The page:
It’s unfortunate such influential and wonderful people in the sport of motorcycle drag racing always seem to leave too soon.
Factory involvement is what made AMA Prostar the major league of dragbike racing in its day.
One of the key individuals responsible for the amazing Kawasaki semi being displayed at the races for all those years was John Hoover.
Hoover, 67, succumbed to cancer on Aug. 6, 2015.
Hoover began riding motorcycles as a teenager. He turned his passion into a decades-long career with Kawasaki Motors Corp. U.S.A.
AMA Prostar founder Keith “Scooter” Kizer added, “Hoover came to the Prostar Worlds Finals in 1993. He was sporting a broken arm from a motorcycle wreck. That is when he and I formed a bond that would lead to what I believe was the greatest motorcycle drag racing organization in history. But then again, I’m partial. Through John’s perseverance with the OEMs, Prostar is the only organization to have factory teams from Honda, Harley-Davidson, Kawasaki, Suzuki and Yamaha all at the same time. It was the greatest of times but admittedly in better economic times for everyone. It would have never happened without John. He produced factory riders like Steve Rice, Marty Ladwig, Terry Kizer, Chip Ellis, and the list goes on. He was awarded the first of many “Elmer Trett Mountain Magic” Awards for his dedication to motorcycle drag racing. He was a true pioneer and will be missed greatly. I loved Hoover for everything he did. I have many great stories of him.”
Widely recognized as the first full factory backed motorcycle drag racer, Rickey Gadson said, “I’m still in total disbelief that my mentor John Hoover has passed away. This man in 1996 changed my life forever when he took it upon himself to create a budget within his marketing budget, because he saw value in marketing Kawasaki’s heritage through drag racing by having me and Steve Rice represent the company at the races. At the height of this program he even provided us with a semi truck with my picture on one whole side. He taught me how to stay relevant in this industry through marketing myself and the companies I represent in a positive yet lucrative way. The most important lesson he shared with me is how to make my ROI (return on investment) higher than the investment a company puts out so that it’s a bargain for someone to get involved with my brand. More recently he advised me on how to deal with the Japanese while over there on the H2 project and how to place a value on my consulting project. I will forever miss the great John Hoover and will never forget what he has done for me and my family over the years. Rest in peace my friend.”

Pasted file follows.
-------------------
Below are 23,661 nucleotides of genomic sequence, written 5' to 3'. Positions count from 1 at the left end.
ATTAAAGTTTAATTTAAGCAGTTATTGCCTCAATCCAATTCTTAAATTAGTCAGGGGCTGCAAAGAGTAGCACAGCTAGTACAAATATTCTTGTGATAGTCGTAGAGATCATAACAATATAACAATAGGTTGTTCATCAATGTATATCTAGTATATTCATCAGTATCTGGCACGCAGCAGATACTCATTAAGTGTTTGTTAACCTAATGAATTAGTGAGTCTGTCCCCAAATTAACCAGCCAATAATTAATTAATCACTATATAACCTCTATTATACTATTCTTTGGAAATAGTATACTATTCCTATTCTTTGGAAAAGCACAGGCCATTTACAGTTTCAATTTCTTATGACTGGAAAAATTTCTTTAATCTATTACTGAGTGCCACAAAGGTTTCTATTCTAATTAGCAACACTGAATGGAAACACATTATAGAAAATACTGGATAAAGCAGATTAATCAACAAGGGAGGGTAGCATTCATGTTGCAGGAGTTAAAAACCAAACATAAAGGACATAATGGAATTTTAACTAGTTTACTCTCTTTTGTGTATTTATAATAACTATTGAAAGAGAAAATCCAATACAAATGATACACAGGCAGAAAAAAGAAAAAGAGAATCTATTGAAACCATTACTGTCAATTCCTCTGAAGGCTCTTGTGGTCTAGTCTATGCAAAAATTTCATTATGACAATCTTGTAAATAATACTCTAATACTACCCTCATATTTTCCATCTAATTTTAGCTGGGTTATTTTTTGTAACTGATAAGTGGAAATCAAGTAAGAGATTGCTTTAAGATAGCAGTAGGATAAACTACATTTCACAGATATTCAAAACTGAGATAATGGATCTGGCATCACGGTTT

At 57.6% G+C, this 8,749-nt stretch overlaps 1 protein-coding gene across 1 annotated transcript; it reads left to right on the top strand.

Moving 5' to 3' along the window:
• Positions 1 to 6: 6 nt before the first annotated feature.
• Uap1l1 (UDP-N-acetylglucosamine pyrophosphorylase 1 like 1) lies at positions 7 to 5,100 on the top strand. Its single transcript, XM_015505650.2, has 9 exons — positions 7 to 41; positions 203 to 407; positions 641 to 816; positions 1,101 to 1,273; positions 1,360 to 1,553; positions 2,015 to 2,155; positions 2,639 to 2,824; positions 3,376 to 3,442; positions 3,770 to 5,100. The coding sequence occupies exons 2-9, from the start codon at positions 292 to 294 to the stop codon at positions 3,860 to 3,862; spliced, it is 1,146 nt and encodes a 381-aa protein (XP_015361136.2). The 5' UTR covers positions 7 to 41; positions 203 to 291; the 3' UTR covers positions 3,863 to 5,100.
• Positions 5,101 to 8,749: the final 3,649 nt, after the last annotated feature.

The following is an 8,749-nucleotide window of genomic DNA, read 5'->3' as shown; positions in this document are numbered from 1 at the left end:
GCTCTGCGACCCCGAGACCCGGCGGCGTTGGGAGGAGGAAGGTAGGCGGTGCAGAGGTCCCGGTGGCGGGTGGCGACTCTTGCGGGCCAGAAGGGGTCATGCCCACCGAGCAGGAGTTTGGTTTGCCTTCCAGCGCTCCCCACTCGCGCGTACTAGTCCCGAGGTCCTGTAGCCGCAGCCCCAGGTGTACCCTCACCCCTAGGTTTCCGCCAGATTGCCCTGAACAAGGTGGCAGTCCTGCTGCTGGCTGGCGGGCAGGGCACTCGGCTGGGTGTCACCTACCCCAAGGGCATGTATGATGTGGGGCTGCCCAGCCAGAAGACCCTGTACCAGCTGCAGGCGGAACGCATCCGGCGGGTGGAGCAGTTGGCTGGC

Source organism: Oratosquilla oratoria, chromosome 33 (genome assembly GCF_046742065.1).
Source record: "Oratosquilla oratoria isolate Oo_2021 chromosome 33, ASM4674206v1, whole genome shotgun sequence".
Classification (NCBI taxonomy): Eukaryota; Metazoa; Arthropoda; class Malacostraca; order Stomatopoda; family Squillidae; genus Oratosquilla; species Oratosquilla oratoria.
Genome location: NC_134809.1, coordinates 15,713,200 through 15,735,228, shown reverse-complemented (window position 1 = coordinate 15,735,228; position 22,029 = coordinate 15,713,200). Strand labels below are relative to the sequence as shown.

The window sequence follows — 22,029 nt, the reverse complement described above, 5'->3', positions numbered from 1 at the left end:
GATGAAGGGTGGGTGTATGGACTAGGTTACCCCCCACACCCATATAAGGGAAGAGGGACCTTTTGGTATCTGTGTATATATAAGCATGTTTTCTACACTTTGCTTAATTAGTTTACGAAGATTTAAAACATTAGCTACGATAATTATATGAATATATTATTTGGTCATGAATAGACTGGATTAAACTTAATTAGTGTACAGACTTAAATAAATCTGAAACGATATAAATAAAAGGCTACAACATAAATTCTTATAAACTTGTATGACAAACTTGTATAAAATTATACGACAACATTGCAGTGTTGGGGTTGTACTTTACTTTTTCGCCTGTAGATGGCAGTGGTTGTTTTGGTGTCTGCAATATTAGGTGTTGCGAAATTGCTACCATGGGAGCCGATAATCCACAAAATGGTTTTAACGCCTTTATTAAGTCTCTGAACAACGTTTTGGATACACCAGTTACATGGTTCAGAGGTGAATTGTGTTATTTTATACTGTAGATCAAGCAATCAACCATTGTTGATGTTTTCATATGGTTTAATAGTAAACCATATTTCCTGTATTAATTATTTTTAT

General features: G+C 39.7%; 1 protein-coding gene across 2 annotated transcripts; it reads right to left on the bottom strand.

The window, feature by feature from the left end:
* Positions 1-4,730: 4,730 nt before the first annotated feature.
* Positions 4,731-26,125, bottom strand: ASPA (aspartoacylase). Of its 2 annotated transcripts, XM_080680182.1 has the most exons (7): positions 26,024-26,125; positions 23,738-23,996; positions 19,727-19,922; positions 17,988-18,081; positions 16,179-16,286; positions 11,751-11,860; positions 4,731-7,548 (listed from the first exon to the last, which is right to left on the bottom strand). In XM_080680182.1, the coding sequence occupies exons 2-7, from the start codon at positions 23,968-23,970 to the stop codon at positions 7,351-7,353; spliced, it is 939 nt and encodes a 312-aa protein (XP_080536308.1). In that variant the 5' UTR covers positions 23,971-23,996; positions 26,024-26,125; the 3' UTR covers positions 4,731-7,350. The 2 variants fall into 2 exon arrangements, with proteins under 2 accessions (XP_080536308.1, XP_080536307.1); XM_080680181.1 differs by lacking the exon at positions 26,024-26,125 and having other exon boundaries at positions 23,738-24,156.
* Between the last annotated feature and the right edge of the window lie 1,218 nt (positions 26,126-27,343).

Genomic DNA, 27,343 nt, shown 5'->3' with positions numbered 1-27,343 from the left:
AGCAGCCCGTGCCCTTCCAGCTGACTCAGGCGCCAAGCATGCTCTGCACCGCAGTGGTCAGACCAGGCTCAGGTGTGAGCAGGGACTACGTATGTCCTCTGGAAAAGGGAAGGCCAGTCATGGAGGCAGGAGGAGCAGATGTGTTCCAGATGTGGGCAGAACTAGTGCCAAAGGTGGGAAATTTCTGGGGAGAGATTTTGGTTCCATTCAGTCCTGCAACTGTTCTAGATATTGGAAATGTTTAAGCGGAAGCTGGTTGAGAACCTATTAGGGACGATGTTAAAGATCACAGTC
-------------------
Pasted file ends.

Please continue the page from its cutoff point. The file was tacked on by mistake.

Legendary Funny Bike racer Steve Rice said, “Hoover was my friend and mentor. Without his influence I would would not be where or who I am today. Kawasaki, drag racing and whoever else fell within the man’s gravitational pull had their life’s direction altered for the better.”
Former Kawasaki Drag Racing manager Reid Nordin added, “I was saddened to hear of John’s passing but I was fortunate enough to work with John and one of his great passions, dragbike racing. Kawasaki’s effort would not have been what it was without the work of John. He poured his heart and soul into it and he was respected in the paddock because of that. John was one of my early mentors at Kawasaki and I will always be forever grateful for the guidance and friendship he provided while we worked together.”
Following a career spanning more than 20 years with Kawasaki Motors Corp., U.S.A., Hoover, Director, Product Management, announced his retirement effective January 5, 2004.
Hoover joined Kawasaki in 1983 as a district manager, moving to the California corporate offices as Manager, Marketing Services in 1988.
His contributions to the company have ranged from the implementation of an aggregate data mining software package that provides sophisticated sales data to Kawasaki’s sales and marketing departments, to an integral role in developing and marketing the Vulcan line of cruiser motorcycles.
Hoover also represented Kawasaki on the AMA Board of Directors for several years.
Following his service on the board, Mr. Hoover came to work for the AMA as chief operating officer, taking a more active role in the association’s membership service and marketing efforts.
“John had a lifelong enthusiasm for motorcycling and contributed a wealth of knowledge to the AMA on multiple levels,” said AMA President and Chief Executive Officer Rob Dingman. “The motorcycling community mourns his loss.”
Godspeed John Hoover.